The term barndominium, first utilized in the 1980s, derived from owners converting part of a barn into a living area. Other common names for this type of structure are pole barn house, housebarn, barndos, or shouse. Most often, construction is post framing with a steel exterior, but the material and quality of finishing are only limited by one’s imagination.
Barndominiums are increasing in popularity. They are cheaper to build, have lower maintenance costs, and allow for flexibility with the interior finishing. However, barndominiums often have financing difficulties and have a smaller pool of buyers. The smaller pool of buyers originates from a variety of sources, but this causes the most problems in the valuation process.
Traditional approaches to value include the income capitalization approach, the sales comparison approach, and the cost approach.
The income capitalization approach is generally not applicable to this type of property. Barndominiums are generally owner-occupied and limited market data exists to develop the necessary inputs.
The sales comparison approach is applicable and the preferred method. Comparing similar barndominium sales provides market-driven support for the direct interactions of buyers and sellers. A smaller pool of buyers will be directly represented in the sale price, if this issue exists. Each market may perceive barndominiums differently.
To find adequate sales, it may be necessary to contact neighboring jurisdictions or look further back in time. A certain property type will behave similarly within a market area, and this market area may extend well beyond the borders of your jurisdiction.
The cost approach is applicable and should be considered. Adaptation of the cost approach is not difficult but does take some additional considerations.
To start, which cost source should be used? The typical barndominium includes a post-frame barn with a living area finishing in part if not all of the structure. The traditional cost guide for a barn would under-report the cost of the structure. Similarly, the traditional cost for a residential dwelling is likely to overreport the cost of construction. Some cost providers also report a segregated cost method. With this analysis, a pole frame barn base cost can be used and residential finishing added. This is much more labor intensive and these alternative cost schedules may not be available to you. You will need to determine which cost source makes the most sense in your jurisdiction.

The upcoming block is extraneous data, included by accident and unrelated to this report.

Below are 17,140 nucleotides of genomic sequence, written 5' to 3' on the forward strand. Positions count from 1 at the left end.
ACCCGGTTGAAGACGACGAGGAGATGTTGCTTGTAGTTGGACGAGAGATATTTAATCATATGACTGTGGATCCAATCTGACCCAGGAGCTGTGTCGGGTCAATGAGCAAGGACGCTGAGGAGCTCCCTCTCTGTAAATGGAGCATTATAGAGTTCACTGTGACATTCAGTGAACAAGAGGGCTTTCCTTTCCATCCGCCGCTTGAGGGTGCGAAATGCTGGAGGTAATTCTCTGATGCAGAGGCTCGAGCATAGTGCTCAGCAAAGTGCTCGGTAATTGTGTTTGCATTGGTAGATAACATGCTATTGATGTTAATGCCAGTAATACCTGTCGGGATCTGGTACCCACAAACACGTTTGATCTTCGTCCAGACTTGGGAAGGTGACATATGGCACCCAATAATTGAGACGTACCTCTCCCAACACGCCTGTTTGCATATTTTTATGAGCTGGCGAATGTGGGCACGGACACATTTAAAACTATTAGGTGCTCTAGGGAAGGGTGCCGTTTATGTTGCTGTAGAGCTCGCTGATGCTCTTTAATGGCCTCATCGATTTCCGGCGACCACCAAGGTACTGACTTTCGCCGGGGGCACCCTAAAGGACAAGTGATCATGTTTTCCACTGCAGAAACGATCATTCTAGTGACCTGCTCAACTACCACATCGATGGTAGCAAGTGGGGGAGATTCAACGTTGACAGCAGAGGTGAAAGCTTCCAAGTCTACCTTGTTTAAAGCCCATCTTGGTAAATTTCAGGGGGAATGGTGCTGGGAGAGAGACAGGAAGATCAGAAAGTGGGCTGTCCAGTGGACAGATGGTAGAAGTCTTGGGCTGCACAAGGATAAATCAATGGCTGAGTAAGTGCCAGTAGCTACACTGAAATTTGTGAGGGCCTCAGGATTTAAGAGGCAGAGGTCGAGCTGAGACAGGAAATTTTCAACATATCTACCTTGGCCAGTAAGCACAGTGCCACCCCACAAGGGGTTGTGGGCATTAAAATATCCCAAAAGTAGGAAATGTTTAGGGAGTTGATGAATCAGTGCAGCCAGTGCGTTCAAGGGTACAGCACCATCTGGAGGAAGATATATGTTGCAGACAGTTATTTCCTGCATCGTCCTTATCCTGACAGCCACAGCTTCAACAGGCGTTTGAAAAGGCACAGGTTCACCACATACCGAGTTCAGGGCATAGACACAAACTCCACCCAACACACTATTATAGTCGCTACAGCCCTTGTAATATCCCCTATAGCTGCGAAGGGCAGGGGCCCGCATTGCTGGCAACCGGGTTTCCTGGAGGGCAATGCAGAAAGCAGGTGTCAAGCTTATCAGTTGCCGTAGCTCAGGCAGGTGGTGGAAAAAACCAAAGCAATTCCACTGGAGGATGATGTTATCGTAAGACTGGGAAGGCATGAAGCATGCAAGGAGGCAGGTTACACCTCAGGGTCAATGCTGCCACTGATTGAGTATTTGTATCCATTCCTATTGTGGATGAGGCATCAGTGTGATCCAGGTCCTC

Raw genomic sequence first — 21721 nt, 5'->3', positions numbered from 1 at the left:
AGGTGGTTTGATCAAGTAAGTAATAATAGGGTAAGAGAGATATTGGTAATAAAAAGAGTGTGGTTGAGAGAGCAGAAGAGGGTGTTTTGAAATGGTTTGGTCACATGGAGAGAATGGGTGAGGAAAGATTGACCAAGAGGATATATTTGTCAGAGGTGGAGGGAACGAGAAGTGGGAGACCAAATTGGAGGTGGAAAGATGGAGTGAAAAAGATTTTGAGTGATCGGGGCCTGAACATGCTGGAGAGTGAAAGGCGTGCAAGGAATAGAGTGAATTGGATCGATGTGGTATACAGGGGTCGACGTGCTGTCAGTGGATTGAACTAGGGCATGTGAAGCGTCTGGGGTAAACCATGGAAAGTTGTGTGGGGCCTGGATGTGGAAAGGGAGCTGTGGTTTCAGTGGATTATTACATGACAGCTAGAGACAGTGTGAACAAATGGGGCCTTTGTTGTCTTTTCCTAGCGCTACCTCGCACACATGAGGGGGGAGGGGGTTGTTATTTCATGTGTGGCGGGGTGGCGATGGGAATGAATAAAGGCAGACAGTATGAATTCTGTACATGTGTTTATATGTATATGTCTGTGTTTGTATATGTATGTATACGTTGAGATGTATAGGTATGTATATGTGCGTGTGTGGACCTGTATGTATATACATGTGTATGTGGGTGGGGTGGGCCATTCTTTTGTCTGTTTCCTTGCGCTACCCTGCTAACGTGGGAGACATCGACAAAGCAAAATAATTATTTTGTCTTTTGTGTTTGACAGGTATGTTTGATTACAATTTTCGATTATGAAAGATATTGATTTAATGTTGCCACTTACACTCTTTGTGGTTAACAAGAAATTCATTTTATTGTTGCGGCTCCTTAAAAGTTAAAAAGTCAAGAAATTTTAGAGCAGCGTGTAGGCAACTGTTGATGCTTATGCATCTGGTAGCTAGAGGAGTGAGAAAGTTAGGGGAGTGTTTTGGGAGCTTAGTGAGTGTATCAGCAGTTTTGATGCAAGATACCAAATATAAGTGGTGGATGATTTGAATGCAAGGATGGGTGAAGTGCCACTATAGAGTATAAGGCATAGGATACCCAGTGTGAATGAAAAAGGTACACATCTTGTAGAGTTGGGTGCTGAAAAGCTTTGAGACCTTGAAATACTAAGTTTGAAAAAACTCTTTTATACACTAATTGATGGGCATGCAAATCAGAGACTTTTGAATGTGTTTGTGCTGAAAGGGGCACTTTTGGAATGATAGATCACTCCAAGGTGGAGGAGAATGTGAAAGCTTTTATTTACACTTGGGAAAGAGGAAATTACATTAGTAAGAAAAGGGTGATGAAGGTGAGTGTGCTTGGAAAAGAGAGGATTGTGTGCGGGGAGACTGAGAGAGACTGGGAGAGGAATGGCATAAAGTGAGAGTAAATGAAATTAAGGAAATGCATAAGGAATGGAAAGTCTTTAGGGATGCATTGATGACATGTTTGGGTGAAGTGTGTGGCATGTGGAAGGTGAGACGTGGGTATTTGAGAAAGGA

Once the cost is established, physical depreciation must be considered. The typical building life of barns is lower than a dwelling. So, which is appropriate? Further, how is functional and external obsolescence adequately handled?
To answer these questions, we must first consider the tools available. Then we must query the market to determine how the market is reacting to the property type. Tools available to support market interactions include market survey, linear regression, grouped data analysis, depreciated cost, sensitivity analysis, and extraction. Out of these tools, extraction is the preferred method for the cost approach. This method extracts depreciation from sales of other barndominiums and provides direct market interaction. The basic formula is:
Sale Price – Land Value = Sale Price to the Improvements
Replacement Cost New – Sale Price to the Improvements = Depreciation
Once extracted, the depreciation can be converted into a percentage or a percentage by year. The analysis can also be taken one step further by removing physical depreciation based on the typical age/life method. This provides the market perception of the functional or external obsolescence associated with the property type.
Using market extraction will somewhat regulate the cost method you decide to use. For example, say you use the traditional dwelling cost. You reconcile this method because it is easy and readily available. The market-extracted depreciation will indicate a higher amount of depreciation present in the property because the cost figure used was too high to start with. However, by using the extraction method, the depreciation will adjust the property to an appropriate value. If the segregated cost method is used instead, extraction is likely to indicate less depreciation on the property.
The valuation of barndominiums is a unique challenge. The more sales available in the area will help paint a clearer picture of how the market perceives this property type. However, by utilizing consistent cost providers and consistent physical deprecation calculations, extraction can help answer the remaining questions.
Robert D. Becker is the Owner & Principal of RD Becker Valuation LLC. Robert holds the MAI, SRA, AI-GRS, ASA designations and is an instructor for the IPAI.